The tails on the strip lights are red/black with red being positive. I have clearly labeled the low voltage junction box (black letters on orange tape!) as 12v DC for LED lights.

Now, I hope my stock of red shrink tube is sufficient.

Good job on the labeling, I was going to suggest that.

Am I reading this correctly, that you are NOT mixing 120V and 12V wiring in the same cavity? If so, good job on that, too. Code doesn't permit mixing 120V and low-voltage wiring in the same junction box cavity or raceway channel; there must be a physical barrier separating them.

Ironically, it's easy to install 120/240V NM cable and low voltage cable adjacent in a wall (without conduit), but I think you're really supposed to make sure they are physically separated and fastened so they can't contact each other. I could be wrong about that; I don't have a code book to refer to.
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Rob Spence

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Re: Wire color choices
« Reply #7 on: July 05, 2017, 11:42:26 pm »

Good job on the labeling, I was going to suggest that.

Am I reading this correctly, that you are NOT mixing 120V and 12V wiring in the same cavity? If so, good job on that, too. Code doesn't permit mixing 120V and low-voltage wiring in the same junction box cavity or raceway channel; there must be a physical barrier separating them.

Ironically, it's easy to install 120/240V NM cable and low voltage cable adjacent in a wall (without conduit), but I think you're really supposed to make sure they are physically separated and fastened so they can't contact each other. I could be wrong about that; I don't have a code book to refer to.

Yes, low voltage and high voltage are never in the same junction or raceway.

In my case, all but a couple of special circuits are 20a so are yellow cable. My led low voltage are 14-2 which is white. The only other white wires are to air handlers and skylights.


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Stephen Swaffer

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Re: Wire color choices
« Reply #8 on: July 06, 2017, 03:52:39 pm »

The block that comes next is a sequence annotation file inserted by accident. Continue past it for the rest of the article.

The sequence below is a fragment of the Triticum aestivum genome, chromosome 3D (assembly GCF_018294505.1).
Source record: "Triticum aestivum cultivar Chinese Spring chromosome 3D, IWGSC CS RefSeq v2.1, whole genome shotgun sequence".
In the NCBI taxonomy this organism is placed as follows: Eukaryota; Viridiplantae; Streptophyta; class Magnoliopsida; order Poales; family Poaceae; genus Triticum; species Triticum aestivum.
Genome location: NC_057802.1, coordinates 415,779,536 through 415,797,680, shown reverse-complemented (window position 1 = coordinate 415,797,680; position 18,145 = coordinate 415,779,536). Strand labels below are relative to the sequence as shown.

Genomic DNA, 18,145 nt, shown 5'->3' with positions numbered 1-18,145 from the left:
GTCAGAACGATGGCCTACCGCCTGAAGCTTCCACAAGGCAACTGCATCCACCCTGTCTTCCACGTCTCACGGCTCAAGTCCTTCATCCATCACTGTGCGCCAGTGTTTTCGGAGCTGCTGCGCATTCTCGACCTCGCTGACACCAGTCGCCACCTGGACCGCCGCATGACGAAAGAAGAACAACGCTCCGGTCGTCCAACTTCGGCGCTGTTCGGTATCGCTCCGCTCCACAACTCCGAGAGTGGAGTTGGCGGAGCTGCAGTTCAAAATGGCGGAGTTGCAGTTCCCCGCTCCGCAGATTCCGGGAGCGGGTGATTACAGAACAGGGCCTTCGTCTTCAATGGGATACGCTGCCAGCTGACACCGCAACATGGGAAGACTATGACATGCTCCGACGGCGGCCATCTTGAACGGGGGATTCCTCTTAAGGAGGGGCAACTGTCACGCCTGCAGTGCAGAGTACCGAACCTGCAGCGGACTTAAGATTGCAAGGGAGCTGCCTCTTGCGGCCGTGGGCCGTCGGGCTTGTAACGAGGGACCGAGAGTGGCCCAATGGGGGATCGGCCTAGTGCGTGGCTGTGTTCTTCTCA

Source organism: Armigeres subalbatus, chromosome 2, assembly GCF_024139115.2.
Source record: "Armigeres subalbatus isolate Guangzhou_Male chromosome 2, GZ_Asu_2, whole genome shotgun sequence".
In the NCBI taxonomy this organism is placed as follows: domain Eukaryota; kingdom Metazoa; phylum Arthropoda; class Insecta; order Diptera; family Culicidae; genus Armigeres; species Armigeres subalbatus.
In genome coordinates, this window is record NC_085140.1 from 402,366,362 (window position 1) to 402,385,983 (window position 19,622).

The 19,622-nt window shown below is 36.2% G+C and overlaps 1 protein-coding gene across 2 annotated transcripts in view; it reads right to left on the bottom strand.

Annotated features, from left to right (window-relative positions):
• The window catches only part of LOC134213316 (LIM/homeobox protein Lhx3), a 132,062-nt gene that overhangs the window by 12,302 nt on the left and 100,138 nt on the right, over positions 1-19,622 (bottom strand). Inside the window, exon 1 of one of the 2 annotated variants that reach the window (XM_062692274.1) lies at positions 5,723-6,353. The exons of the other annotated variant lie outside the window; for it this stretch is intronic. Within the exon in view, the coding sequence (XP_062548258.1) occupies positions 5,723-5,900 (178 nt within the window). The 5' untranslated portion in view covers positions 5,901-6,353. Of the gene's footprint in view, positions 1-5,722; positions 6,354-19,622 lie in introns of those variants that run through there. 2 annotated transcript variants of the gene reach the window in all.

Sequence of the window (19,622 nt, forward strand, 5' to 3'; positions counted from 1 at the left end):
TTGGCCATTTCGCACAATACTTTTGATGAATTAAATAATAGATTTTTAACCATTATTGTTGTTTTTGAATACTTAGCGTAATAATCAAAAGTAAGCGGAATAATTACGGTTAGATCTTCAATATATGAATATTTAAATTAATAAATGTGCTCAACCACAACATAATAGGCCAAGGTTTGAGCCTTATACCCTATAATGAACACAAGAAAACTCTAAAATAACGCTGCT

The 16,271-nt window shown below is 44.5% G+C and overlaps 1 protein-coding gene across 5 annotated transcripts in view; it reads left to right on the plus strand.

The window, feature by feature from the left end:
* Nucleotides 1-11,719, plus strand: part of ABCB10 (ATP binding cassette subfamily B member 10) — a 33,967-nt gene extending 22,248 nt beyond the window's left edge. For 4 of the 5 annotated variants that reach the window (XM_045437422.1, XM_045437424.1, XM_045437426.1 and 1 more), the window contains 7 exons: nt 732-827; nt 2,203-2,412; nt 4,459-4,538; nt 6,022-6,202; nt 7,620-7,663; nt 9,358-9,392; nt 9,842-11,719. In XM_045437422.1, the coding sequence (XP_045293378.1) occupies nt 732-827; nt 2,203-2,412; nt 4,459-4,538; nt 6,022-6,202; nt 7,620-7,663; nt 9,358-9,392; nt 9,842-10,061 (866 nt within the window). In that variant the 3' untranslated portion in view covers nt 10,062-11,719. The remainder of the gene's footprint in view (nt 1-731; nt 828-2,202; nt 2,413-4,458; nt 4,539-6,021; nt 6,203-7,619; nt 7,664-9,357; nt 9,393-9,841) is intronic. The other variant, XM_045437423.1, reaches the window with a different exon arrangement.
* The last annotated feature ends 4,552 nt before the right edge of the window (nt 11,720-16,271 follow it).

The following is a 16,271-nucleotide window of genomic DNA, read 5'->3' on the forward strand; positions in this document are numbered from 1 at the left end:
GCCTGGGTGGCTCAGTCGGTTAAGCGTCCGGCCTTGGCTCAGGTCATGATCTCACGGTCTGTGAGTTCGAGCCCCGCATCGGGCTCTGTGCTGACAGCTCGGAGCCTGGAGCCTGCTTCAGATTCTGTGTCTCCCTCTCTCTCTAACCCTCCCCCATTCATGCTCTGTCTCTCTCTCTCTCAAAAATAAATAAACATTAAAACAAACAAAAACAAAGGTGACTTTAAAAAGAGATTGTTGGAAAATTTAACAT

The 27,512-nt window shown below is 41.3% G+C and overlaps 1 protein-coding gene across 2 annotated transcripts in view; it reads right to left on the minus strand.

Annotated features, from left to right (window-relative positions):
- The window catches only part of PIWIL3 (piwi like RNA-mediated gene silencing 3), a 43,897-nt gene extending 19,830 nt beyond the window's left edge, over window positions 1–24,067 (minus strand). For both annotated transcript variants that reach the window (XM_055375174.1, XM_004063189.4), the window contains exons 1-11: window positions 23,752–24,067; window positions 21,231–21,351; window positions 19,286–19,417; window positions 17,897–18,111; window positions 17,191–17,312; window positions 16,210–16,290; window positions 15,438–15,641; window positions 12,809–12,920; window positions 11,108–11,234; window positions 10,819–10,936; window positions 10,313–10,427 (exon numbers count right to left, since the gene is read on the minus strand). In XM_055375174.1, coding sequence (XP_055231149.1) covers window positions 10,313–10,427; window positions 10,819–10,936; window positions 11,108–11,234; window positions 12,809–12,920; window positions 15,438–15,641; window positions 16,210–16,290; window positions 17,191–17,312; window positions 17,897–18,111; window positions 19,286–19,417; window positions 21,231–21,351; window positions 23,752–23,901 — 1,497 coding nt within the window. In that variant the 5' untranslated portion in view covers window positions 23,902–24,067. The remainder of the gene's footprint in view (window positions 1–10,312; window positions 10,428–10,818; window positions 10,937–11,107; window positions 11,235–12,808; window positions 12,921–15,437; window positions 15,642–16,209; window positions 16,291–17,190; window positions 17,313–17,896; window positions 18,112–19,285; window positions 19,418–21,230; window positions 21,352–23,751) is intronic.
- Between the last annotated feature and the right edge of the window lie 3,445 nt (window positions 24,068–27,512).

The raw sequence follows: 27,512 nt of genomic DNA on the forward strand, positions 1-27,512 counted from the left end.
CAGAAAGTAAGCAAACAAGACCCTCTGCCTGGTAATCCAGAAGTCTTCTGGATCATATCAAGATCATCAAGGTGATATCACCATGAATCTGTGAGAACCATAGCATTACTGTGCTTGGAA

Good job on the labeling, I was going to suggest that.

Am I reading this correctly, that you are NOT mixing 120V and 12V wiring in the same cavity? If so, good job on that, too. Code doesn't permit mixing 120V and low-voltage wiring in the same junction box cavity or raceway channel; there must be a physical barrier separating them.

Ironically, it's easy to install 120/240V NM cable and low voltage cable adjacent in a wall (without conduit), but I think you're really supposed to make sure they are physically separated and fastened so they can't contact each other. I could be wrong about that; I don't have a code book to refer to.

Actually, code allows low voltage in the same raceway.  Specifically, "Conductors of ac and dc circuits, rated 1000 volts, nominal or less, shall be permitted to occupy the same wiring enclosure, cable or raceway. All conductors shall have an insulation rating equal to at least the maximum circuit voltage applied to any conductor within the enclosure, cable or raceway.

Power limited circuits are a different story.  These have many other conditions, to numereous to delve into here.  These would include network, most A/V wiring, etc.

There are also separate rules for low voltage lighting-if you install under those rules (which allow class 2 power limited circuits ) then you would need to follow the rules in Art 725.

Of course, code is the minimum.  Separating the systems makes sense a lot (most?) of the time.

One conflict I see with Rob's method (though I don't quarrel and probably would do as he has) is that code requires each phase for each different system to be identified throughout the house.  Typically, 120/208 systems use black for phase A, red for phase B and blue for phase C-so many homes will already have a black and a red "hot" conductor.  Then code requires DC circuits to use black for negative and red for positive. It might be wise to mark each cable of the DC system with some uncommon color tape (say purple)-and then post a color code legend on the breaker panel.

This is an area where common practice is going to create some conflicts until an industry standard comes into practice.  As much as I hate to say it, perhaps the European use of blue and brown for 120 VAC circuits will be the partial solution-though brown is already commonly used as phase A on 480 VAC circuits.
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Steve Swaffer

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Re: Wire color choices
« Reply #8 on: July 06, 2017, 03:52:39 pm »